Keywords: trade sanctions, tariff, tariff competition
    JEL: F13 O24
    Date: 2023
  9. By: David B. Audretsch; Paul P. Momtaz; Hanna Motuzenko; Silvio Vismara
    Abstract: Entrepreneurs are often situated in extreme environments characterized by violent conflict. Yet, war is largely a blind spot in entrepreneurship scholarship. As a first step to closing this gap, we offer a well-identified synthetic control study of entrepreneurial dynamics in the Russo-Ukrainian war. Relative to the synthetic counterfactual, Ukraine’s number of self-employed dropped by 20%, and the number of Ukrainian SMEs temporarily dropped by 14% but recovered within five years of the start of the conflict. In contrast, Russia had lost more than 1.4 million SMEs (42%) five years into the conflict. The disappearance of entrepreneurs is driven by both fewer new SMEs created and more existing SME closures. To pave the way for systematic scholarship on “war and entrepreneurship, ” our study proposes a conceptual framework integrating conflict into the theory of entrepreneurial choice and suggests numerous avenues for future research.
    Keywords: entrepreneurship, war, Russia-Ukraine conflict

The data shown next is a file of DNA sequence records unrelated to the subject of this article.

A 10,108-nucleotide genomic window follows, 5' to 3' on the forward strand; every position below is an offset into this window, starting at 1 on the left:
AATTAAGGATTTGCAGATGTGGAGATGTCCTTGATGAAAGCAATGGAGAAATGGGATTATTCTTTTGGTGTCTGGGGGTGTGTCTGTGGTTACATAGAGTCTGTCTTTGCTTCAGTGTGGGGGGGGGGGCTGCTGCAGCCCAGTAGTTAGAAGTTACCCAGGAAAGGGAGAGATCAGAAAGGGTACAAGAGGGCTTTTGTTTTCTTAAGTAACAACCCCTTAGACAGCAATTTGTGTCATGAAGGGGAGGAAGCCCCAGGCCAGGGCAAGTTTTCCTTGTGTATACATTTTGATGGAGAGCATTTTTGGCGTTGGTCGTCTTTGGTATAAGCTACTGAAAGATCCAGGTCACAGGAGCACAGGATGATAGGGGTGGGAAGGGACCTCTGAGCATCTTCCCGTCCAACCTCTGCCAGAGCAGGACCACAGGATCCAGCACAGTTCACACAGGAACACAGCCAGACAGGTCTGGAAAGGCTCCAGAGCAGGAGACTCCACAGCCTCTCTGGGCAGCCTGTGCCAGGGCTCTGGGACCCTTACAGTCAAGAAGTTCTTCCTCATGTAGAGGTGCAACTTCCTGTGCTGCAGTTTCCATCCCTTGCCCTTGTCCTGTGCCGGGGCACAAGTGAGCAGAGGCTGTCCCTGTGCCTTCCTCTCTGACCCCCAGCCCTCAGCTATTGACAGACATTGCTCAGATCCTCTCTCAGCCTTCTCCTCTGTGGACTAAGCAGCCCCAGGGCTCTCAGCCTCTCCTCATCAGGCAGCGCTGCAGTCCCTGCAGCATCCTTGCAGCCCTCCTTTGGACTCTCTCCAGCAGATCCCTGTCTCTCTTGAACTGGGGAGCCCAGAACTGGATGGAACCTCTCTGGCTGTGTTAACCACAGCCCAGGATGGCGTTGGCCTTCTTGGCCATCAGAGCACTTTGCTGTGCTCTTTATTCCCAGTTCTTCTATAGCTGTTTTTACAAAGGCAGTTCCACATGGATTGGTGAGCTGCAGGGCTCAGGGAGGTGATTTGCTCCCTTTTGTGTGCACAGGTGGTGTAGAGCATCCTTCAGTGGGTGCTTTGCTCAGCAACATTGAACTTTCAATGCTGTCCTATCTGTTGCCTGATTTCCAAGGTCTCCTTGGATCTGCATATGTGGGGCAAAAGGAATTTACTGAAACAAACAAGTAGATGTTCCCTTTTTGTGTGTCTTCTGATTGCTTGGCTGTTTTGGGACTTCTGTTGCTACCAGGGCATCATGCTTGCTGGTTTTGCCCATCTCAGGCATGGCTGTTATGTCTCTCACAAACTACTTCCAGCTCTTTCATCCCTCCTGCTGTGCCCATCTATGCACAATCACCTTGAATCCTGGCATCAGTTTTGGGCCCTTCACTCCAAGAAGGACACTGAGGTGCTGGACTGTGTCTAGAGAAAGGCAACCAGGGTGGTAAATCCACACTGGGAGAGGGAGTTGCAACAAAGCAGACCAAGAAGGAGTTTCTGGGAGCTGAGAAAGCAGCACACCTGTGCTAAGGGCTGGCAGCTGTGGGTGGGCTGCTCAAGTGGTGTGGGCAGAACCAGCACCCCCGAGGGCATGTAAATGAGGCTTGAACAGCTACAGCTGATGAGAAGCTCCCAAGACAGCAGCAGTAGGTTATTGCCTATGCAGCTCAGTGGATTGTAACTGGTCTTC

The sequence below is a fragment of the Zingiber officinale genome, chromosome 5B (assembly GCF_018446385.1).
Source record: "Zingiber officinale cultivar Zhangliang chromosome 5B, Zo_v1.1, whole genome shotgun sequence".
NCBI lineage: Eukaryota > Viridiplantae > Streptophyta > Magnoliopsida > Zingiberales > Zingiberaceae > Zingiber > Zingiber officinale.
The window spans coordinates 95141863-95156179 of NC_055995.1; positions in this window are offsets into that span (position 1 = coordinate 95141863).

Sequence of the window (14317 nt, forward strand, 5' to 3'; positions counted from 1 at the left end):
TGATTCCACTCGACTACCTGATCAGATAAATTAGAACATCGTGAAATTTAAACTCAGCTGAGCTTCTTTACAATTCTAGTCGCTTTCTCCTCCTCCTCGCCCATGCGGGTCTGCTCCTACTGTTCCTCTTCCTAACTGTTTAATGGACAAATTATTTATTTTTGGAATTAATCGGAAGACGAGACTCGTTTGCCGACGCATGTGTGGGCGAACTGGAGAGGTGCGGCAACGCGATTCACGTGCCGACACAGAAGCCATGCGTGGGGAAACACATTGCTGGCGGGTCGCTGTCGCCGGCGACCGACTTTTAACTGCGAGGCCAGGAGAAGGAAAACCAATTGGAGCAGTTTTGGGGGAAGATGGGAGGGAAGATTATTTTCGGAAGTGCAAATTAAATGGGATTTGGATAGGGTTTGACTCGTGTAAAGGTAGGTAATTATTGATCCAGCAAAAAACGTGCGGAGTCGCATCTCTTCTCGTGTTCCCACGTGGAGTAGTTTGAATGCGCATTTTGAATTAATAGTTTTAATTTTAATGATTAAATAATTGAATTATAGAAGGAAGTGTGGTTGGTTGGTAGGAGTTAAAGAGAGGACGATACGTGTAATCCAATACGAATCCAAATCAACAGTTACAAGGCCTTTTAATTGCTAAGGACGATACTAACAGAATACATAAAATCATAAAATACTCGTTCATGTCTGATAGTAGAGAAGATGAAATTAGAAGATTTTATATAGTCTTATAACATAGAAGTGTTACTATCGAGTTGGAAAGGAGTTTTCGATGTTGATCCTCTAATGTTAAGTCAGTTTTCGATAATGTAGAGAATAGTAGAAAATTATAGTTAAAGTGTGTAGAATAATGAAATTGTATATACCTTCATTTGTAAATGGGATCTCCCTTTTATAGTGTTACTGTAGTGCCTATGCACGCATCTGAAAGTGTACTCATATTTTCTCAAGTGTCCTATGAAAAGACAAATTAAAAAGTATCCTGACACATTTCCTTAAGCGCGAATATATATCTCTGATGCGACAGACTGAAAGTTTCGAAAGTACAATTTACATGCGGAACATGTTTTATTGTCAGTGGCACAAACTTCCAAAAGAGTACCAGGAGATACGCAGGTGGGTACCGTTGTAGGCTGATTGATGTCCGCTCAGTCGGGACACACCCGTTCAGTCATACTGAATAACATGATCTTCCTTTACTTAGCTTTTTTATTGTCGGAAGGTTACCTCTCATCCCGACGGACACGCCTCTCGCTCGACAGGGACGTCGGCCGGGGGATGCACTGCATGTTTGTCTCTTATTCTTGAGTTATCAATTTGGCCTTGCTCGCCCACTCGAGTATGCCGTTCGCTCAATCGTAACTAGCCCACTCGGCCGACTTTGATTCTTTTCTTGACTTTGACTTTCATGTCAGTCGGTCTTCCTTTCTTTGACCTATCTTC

JEL: D74 L26 N44 O17
    Date: 2023
  10. By: Schulze, Matthias; Kerttunen, Mika
    Abstract: One year after Russia's invasion of Ukraine, certain assumptions about the utility of cyber operations during wartime can now be put to the test. Russian cyber salvos opened this war, but they failed to achieve their objectives in the face of a resilient cyber defender. Joint cyber/conventional warfighting is still hard to implement due to its uncertain effects, the potential for spill-over, malware development cycles, and differing operational tempos. Cyber operations against Ukraine have not (yet) achieved major strategic effects in reducing Ukraine's capacity to resist. Additionally, Russian information operations targeting Ukrainian and Western audiences fell on deaf ears. The greatest value of cyber operations therefore still appears to lie in their intelligence and reconnaissance functions.
    Keywords: cyber operation, cyber attack, cyber forces, cyber capabilities, counter-force capability, cyber warfare, Russia-Ukraine war, Cyber Pearl Harbour, Operation Glowing Symphony, Advanced Persistent Threat, APT, Computer Emergency Response Team of Ukraine, CERT-UA